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Indian Institute of Technology Kanpur | Date: 2015-02-25

Nanobrushes, methods of forming nanobrushes, and methods of altering material with a nanobrush are disclosed herein. A nanobrush may include a substrate having a surface and a plurality of bristles deposited on at least one portion of the surface. The plurality of bristles may be arranged into a plurality of bunches. Each of the plurality of bunches may be spaced from an adjacent bunch at a bunch interval equal to or less than about 100 m.

Indian Institute of Technology Kanpur | Date: 2015-01-20

Method of forming micro channels in a polymeric nanocomposite film is provided. The method includes combining one or more monomers to form a mixture and adding a plurality of carbon fibers with metal nanoparticles dispersed therein to the mixture prior to or concurrently with formation of a polymer from the monomers. The method also includes adding at least one hydrophobic agent and at least one plasticizer to the polymer to form the polymeric nanocomposite film and forming a plurality of laser-etched micro channels in a surface of the polymeric nanocomposite film.

Sahu N.,Indian Institute of Technology Kanpur | Gadre S.R.,Indian Institute of Technology Kanpur
Chemical Reviews | Year: 2014

CONSPECTUS: Chemistry on the scale of molecular clusters may be dramatically different from that in the macroscopic bulk. Greater understanding of chemistry in this size regime could greatly influence fields such as materials science and atmospheric and environmental chemistry. Recent advances in experimental techniques and computational resources have led to accurate investigations of the energies and spectral properties of weakly bonded molecular clusters. These have enabled researchers to learn how the physicochemical properties evolve from individual molecules to bulk materials and to understand the growth patterns of clusters. Experimental techniques such as infrared, microwave, and photoelectron spectroscopy are the most popular and powerful tools for probing molecular clusters. In general, these experimental techniques do not directly reveal the atomistic details of the clusters but provide data from which the structural details need to be unearthed. Furthermore, the resolution of the spectral properties of energetically close cluster conformers can be prohibitively difficult. Thus, these investigations of molecular aggregates require a combination of experiments and theory. On the theoretical front, researchers have been actively engaged in quantum chemical ab initio calculations as well as simulation-based studies for the last few decades. To obtain reliable results, there is a need to use correlated methods such as Møller-Plesset second order method, coupled cluster theory, or dispersion corrected density functional theory. However, due to nonlinear scaling of these methods, optimizing the geometry of large clusters still remains a formidable quantum chemistry challenge. Fragment-based methods, such as divide-and-conquer, molecular tailoring approach (MTA), fragment molecular orbitals, and generalized energy-based fragmentation approach, provide alternatives for overcoming the scaling problem for spatially extended molecular systems. Within MTA, a large system is broken down into two or more subsystems that can be readily treated computationally. Finally, the properties of the large system are obtained by patching the corresponding properties of all the subsystems. Due to these approximations, the resulting MTA-based energies carry some error in comparison with calculations based on the full system. An approach for correcting these errors has been attempted by grafting the error at a lower basis set onto a higher basis set. Furthermore, investigating the growth patterns and nucleation processes in clusters is necessary for understanding the structural transitions and the phenomena of magic numbers in cluster chemistry. Therefore, systematic building-up or the introduction of stochastics for generating molecular assemblies is the most crucial step for studying large clusters. In this Account, we discuss the working principle of MTA for probing molecular clusters at ab initio level followed by a brief summary of an automated and electrostatics-guided algorithm for building molecular assemblies. The molecular aggregates presented here as test cases are generated based on either an electrostatic criterion or the basin hopping method. At MP2 level computation, the errors in MTA-based grafted energies are typically reduced to a submillihartree level, reflecting the potential of finding accurate energies of molecular clusters much more quickly. In summary, MTA provides a platform for effectively studying large molecular clusters at ab initio level of theory using minimal computer hardware. (Figure Presented). © 2014 American Chemical Society.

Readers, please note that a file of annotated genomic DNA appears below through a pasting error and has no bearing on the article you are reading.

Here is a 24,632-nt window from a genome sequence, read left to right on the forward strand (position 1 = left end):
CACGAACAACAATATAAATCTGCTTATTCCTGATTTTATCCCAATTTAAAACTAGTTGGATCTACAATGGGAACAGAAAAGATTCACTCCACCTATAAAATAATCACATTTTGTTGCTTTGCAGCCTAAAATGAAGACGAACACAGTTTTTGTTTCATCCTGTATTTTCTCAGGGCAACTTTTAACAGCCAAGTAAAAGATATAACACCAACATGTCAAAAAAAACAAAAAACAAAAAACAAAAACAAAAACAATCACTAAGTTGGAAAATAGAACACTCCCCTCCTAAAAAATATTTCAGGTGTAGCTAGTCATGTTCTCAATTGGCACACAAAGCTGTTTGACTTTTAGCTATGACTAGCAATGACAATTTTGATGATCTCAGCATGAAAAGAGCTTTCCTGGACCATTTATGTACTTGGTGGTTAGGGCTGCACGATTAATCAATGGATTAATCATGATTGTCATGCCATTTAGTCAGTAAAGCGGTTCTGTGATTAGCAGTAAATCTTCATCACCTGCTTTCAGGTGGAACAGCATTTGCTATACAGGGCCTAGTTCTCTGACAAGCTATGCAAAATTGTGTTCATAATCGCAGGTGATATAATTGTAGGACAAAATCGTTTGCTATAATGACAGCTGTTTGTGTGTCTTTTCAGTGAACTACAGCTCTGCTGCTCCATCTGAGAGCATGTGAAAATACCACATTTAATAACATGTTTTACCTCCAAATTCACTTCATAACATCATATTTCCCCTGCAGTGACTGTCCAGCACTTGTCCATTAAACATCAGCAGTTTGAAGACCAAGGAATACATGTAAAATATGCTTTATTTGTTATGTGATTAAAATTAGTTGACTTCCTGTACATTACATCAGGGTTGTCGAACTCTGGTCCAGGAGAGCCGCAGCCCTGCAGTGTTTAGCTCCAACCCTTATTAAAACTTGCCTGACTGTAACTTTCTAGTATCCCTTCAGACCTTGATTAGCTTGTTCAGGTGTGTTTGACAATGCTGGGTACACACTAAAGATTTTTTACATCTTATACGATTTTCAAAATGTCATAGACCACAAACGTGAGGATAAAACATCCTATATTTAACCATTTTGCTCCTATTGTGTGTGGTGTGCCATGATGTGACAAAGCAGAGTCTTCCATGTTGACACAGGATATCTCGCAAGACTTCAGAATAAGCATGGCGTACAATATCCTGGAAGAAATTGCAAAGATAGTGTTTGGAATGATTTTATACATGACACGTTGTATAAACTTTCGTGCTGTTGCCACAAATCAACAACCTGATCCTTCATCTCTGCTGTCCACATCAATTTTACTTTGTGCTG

Joshi Y.M.,Indian Institute of Technology Kanpur
Annual Review of Chemical and Biomolecular Engineering | Year: 2014

Many household and industrially important soft colloidal materials, such as pastes, concentrated suspensions and emulsions, foams, slurries, inks, and paints, are very viscous and do not flow over practical timescales until sufficient stress is applied. This behavior originates from restricted mobility of the constituents arrested in disordered structures of varying length scales, termed colloidal glasses and gels. Usually these materials are thermodynamically out of equilibrium, which induces a time-dependent evolution of the structure and the properties. This review presents an overview of the rheological behavior of this class of materials. We discuss the experimental observations and theoretical developments regarding the microstructure of these materials, emphasizing the complex coupling between the deformation field and nonequilibrium structures in colloidal glasses and gels, which leads to a rich array of rheological behaviors with profound implications for various industrial processes and products. © 2014 by Annual Reviews.